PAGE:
Reasons for the Decision
1. The appeal is admissible.
2. Inventive step - main request
2.1 It is common ground that document D1 constitutes the closest prior art. D1 describes an automatic milking system, which is controlled by means of a user interface in the form of a terminal control unit "221", comprising a keyboard 224 and a screen 223, cf. D1, abstract, column 10, lines 13 to 23, and figures 16 to 18. Moreover, the Board concurs with the appellant opponent that D1's user interface serves also to monitor the computer controlled system, since based on various measurements, e.g. when automatically recognizing cows, information is sent back to the computer for storing or further processing, cf. D1, e.g. col. 5, lines 1 to 6, and col. 10, lines 24 to 27. The Board also infers monitoring from the terminal's screen, the only meaningful function of which can be the display to the user of information pertinent to the control of the milking system, the main purpose of the terminal. Furthermore, contrary to the appellant proprietor's view, D1's computer terminal control unit "221" is understood to manipulate, i.e. monitor and control the dairy farm system as a whole. Finally, the Board holds that the arrangement of functional keys in groups 226, 227 and 228 as shown in figure 17 of D1 and described at column 10, lines 18 to 23, and associated with different functions of the system, the terminal includes objects, which represent a respective part (or functionality) of the dairy farm system. In that the function keys of the keyboard "224" may be provided with pictograms, these parts of the dairy farm system are based on a graphical and schematic representation, which enables the farmer to easily control various activities at the computer terminal, see D1, column 10, lines 28 to 31, and figures 16 to 18.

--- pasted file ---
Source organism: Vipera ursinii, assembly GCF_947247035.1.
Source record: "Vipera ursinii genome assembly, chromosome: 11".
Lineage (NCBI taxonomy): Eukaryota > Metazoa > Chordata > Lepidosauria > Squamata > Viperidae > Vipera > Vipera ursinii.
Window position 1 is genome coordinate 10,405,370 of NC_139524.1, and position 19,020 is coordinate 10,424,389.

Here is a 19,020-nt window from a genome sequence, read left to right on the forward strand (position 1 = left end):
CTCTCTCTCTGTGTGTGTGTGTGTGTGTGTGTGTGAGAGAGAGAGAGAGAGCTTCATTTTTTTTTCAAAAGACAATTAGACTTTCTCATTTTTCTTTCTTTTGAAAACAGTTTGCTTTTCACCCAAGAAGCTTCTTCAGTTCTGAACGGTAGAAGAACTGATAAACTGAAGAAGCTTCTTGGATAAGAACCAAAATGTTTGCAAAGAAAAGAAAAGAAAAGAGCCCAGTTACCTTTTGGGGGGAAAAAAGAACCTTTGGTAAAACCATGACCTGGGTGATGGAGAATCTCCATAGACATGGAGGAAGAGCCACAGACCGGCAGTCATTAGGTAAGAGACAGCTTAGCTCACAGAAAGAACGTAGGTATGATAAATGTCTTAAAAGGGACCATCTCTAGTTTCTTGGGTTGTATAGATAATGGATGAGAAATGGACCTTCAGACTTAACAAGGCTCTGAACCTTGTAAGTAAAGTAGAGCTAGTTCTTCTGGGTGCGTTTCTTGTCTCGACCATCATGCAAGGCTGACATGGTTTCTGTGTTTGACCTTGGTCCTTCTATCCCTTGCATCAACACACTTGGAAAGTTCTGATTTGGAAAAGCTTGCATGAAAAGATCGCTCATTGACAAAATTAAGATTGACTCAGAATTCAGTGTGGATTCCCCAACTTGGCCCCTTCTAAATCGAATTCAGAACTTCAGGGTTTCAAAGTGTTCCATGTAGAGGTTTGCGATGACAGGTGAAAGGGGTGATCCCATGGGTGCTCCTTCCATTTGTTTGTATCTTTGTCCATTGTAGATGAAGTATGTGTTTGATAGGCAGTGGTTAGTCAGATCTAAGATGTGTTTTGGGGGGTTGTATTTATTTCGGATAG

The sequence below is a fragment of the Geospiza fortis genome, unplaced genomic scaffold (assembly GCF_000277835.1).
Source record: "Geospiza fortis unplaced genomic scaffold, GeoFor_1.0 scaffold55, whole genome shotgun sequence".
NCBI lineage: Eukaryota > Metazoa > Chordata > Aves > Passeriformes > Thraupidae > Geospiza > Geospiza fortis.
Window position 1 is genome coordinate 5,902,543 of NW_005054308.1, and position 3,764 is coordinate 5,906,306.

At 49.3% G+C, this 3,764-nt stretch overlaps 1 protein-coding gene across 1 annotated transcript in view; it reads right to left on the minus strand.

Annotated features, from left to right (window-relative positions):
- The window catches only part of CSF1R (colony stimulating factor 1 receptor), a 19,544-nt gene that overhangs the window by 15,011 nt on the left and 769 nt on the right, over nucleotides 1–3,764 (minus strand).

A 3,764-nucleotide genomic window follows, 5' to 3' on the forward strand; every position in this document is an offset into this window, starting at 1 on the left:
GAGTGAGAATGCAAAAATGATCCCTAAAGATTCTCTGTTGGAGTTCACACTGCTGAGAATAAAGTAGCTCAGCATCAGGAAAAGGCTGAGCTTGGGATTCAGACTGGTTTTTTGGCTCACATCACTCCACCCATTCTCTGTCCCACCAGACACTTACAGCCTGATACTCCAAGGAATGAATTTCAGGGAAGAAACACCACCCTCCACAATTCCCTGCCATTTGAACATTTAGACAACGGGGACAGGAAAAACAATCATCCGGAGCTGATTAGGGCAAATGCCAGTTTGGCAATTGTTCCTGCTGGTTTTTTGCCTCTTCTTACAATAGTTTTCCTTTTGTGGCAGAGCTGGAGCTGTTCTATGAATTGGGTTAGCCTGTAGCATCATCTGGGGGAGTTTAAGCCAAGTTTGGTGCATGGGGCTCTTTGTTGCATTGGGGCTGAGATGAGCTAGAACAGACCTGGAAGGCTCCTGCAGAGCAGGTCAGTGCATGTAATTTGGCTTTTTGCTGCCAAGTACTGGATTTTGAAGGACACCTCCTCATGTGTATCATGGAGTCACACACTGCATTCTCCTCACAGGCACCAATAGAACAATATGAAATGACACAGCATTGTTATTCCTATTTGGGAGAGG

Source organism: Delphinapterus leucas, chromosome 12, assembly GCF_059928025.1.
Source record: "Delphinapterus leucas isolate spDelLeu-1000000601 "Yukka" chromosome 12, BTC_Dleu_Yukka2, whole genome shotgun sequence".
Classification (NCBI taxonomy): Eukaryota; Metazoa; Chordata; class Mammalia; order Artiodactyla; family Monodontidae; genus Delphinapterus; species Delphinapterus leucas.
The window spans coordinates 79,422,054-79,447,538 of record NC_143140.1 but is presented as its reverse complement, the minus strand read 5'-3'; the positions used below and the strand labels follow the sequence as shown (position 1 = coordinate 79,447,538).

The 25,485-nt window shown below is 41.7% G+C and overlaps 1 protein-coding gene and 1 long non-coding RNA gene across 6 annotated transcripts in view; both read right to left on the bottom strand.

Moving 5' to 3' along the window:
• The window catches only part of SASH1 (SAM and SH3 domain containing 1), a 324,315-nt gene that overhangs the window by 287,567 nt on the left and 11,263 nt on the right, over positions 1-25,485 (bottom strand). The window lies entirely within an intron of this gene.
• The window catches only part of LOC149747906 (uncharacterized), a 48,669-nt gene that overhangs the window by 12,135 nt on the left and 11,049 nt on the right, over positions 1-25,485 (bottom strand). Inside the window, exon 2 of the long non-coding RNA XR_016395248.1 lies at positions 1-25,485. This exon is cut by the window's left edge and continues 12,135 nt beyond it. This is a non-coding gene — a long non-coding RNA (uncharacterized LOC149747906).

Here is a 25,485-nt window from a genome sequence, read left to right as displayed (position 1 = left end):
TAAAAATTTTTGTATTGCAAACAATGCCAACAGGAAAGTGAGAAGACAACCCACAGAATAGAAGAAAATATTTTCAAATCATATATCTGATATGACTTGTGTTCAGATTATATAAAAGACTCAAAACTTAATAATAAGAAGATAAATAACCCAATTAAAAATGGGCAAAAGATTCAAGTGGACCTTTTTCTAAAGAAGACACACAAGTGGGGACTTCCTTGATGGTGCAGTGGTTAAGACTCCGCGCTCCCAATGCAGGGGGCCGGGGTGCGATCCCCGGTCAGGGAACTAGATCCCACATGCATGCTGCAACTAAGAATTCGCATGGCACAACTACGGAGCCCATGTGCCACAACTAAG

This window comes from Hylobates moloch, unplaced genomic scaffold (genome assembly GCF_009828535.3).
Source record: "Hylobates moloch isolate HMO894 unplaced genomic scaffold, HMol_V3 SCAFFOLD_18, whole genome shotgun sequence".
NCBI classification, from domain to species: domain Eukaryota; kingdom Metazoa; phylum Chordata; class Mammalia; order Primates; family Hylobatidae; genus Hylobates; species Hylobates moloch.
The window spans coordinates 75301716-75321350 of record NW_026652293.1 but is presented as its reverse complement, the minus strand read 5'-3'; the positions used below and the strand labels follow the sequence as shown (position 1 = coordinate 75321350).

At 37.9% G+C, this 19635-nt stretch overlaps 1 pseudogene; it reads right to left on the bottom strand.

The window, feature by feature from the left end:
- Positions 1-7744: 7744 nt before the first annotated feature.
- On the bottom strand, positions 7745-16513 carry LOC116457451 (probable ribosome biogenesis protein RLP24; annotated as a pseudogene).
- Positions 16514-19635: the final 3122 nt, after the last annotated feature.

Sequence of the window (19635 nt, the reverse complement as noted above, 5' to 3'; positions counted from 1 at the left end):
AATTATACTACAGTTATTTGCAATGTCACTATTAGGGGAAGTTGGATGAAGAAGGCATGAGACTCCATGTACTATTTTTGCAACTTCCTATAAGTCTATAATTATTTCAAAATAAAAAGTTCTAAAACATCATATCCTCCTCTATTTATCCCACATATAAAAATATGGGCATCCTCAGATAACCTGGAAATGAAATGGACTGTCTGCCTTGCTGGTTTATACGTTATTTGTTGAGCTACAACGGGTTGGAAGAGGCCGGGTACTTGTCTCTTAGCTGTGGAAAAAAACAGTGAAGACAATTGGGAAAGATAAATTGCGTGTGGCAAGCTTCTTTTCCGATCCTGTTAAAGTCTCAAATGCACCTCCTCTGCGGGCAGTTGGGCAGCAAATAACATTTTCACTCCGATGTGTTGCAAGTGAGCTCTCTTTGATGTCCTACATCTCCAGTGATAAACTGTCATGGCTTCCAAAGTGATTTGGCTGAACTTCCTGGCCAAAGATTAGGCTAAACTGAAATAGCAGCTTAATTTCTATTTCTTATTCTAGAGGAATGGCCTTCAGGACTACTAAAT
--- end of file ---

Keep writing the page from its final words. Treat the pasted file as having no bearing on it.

2.2 Claim 1 differs from the user interface formed by the screen and keyboard of D1's terminal control unit in that there is a graphical user interface (GUI) comprising a computer generated representation of dairy farm objects arranged in spatial relation to each other according to the principle of natural mapping.